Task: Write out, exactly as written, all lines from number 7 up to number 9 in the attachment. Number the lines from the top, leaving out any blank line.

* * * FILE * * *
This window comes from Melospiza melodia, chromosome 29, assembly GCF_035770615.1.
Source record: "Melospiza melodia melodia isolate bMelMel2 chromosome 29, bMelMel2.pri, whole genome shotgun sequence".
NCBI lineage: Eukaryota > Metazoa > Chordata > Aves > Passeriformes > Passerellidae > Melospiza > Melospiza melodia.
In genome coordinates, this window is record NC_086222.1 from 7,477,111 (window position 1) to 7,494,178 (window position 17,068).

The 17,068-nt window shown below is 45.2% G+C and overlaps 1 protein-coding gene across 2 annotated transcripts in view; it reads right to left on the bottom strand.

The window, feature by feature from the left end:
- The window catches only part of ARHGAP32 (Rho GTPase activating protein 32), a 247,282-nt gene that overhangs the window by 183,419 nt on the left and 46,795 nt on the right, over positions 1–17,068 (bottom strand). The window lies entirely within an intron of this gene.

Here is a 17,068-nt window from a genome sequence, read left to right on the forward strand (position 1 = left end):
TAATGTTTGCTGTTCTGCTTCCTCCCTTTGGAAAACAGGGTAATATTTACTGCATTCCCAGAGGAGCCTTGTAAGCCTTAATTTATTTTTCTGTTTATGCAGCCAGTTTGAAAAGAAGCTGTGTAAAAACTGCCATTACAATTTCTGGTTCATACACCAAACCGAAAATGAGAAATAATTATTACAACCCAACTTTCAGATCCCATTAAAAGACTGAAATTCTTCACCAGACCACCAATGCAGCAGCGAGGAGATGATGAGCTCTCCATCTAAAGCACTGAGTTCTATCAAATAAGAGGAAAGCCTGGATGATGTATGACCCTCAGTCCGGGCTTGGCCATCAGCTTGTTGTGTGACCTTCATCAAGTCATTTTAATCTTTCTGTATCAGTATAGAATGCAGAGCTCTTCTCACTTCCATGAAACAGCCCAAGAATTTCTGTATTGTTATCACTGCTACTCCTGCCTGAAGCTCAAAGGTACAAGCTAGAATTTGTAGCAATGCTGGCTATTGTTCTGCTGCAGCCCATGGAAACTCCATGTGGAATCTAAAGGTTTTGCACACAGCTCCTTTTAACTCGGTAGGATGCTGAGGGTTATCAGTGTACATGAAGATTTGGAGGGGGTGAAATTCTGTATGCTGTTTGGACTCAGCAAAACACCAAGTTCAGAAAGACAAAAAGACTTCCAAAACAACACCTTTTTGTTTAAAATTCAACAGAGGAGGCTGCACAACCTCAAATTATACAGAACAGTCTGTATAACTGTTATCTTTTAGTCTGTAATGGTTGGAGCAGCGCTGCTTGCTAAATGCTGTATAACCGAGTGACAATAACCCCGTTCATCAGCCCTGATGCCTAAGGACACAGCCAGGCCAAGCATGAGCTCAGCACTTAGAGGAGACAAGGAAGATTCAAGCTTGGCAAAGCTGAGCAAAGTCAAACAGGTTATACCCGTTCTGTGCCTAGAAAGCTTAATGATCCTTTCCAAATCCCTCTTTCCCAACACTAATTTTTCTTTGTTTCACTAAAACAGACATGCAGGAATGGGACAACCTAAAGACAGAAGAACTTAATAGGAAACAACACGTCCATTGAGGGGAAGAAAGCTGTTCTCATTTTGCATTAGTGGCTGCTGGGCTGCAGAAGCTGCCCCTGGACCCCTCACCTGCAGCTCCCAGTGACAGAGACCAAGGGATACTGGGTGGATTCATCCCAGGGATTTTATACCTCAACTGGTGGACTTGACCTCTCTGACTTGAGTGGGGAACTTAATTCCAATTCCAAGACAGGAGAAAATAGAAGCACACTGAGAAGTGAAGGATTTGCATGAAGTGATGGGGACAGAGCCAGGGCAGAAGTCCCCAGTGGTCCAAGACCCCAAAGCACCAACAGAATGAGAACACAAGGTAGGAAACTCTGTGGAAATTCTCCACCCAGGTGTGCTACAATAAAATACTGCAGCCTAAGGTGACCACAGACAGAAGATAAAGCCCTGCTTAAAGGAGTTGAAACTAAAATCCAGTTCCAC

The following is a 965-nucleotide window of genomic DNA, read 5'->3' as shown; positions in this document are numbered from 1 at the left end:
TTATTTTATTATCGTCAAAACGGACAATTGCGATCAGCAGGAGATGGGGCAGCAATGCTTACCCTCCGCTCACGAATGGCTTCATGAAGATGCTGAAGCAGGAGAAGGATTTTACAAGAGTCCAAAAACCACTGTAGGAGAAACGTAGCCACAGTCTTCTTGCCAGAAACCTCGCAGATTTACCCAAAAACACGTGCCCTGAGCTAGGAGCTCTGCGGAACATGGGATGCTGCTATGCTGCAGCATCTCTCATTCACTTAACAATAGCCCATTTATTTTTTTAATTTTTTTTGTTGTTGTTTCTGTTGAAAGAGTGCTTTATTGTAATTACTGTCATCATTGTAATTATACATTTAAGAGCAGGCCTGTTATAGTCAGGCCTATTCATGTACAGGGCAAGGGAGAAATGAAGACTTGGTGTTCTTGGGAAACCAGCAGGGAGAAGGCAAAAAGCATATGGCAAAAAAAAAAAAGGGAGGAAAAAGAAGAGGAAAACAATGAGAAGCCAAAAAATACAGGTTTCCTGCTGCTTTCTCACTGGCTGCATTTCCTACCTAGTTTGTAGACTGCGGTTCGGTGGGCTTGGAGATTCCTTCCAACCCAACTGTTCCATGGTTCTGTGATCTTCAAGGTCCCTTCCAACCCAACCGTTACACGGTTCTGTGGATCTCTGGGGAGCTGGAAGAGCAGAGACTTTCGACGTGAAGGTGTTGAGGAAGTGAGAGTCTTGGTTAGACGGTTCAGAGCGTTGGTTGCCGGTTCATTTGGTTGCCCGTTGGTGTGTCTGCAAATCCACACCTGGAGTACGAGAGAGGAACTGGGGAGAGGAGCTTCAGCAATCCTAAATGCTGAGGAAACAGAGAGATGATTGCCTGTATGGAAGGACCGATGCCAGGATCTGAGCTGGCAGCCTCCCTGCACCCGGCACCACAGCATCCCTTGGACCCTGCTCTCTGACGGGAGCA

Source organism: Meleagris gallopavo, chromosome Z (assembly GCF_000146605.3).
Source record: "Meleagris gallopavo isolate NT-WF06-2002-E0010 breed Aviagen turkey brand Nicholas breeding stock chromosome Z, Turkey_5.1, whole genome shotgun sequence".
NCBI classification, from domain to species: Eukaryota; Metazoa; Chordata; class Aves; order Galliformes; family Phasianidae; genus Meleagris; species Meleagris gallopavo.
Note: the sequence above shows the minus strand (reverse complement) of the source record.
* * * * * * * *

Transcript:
- The window catches only part of ARHGAP32 (Rho GTPase activating protein 32), a 247,282-nt gene that overhangs the window by 183,419 nt on the left and 46,795 nt on the right, over positions 1–17,068 (bottom strand). The window lies entirely within an intron of this gene.

Here is a 17,068-nt window from a genome sequence, read left to right on the forward strand (position 1 = left end):
TAATGTTTGCTGTTCTGCTTCCTCCCTTTGGAAAACAGGGTAATATTTACTGCATTCCCAGAGGAGCCTTGTAAGCCTTAATTTATTTTTCTGTTTATGCAGCCAGTTTGAAAAGAAGCTGTGTAAAAACTGCCATTACAATTTCTGGTTCATACACCAAACCGAAAATGAGAAATAATTATTACAACCCAACTTTCAGATCCCATTAAAAGACTGAAATTCTTCACCAGACCACCAATGCAGCAGCGAGGAGATGATGAGCTCTCCATCTAAAGCACTGAGTTCTATCAAATAAGAGGAAAGCCTGGATGATGTATGACCCTCAGTCCGGGCTTGGCCATCAGCTTGTTGTGTGACCTTCATCAAGTCATTTTAATCTTTCTGTATCAGTATAGAATGCAGAGCTCTTCTCACTTCCATGAAACAGCCCAAGAATTTCTGTATTGTTATCACTGCTACTCCTGCCTGAAGCTCAAAGGTACAAGCTAGAATTTGTAGCAATGCTGGCTATTGTTCTGCTGCAGCCCATGGAAACTCCATGTGGAATCTAAAGGTTTTGCACACAGCTCCTTTTAACTCGGTAGGATGCTGAGGGTTATCAGTGTACATGAAGATTTGGAGGGGGTGAAATTCTGTATGCTGTTTGGACTCAGCAAAACACCAAGTTCAGAAAGACAAAAAGACTTCCAAAACAACACCTTTTTGTTTAAAATTCAACAGAGGAGGCTGCACAACCTCAAATTATACAGAACAGTCTGTATAACTGTTATCTTTTAGTCTGTAATGGTTGGAGCAGCGCTGCTTGCTAAATGCTGTATAACCGAGTGACAATAACCCCGTTCATCAGCCCTGATGCCTAAGGACACAGCCAGGCCAAGCATGAGCTCAGCACTTAGAGGAGACAAGGAAGATTCAAGCTTGGCAAAGCTGAGCAAAGTCAAACAGGTTATACCCGTTCTGTGCCTAGAAAGCTTAATGATCCTTTCCAAATCCCTCTTTCCCAACACTAATTTTTCTTTGTTTCACTAAAACAGACATGCAGGAATGGGACAACCTAAAGACAGAAGAACTTAATAGGAAACAACACGTCCATTGAGGGGAAGAAAGCTGTTCTCATTTTGCATTAGTGGCTGCTGGGCTGCAGAAGCTGCCCCTGGACCCCTCACCTGCAGCTCCCAGTGACAGAGACCAAGGGATACTGGGTGGATTCATCCCAGGGATTTTATACCTCAACTGGTGGACTTGACCTCTCTGACTTGAGTGGGGAACTTAATTCCAATTCCAAGACAGGAGAAAATAGAAGCACACTGAGAAGTGAAGGATTTGCATGAAGTGATGGGGACAGAGCCAGGGCAGAAGTCCCCAGTGGTCCAAGACCCCAAAGCACCAACAGAATGAGAACACAAGGTAGGAAACTCTGTGGAAATTCTCCACCCAGGTGTGCTACAATAAAATACTGCAGCCTAAGGTGACCACAGACAGAAGATAAAGCCCTGCTTAAAGGAGTTGAAACTAAAATCCAGTTCCAC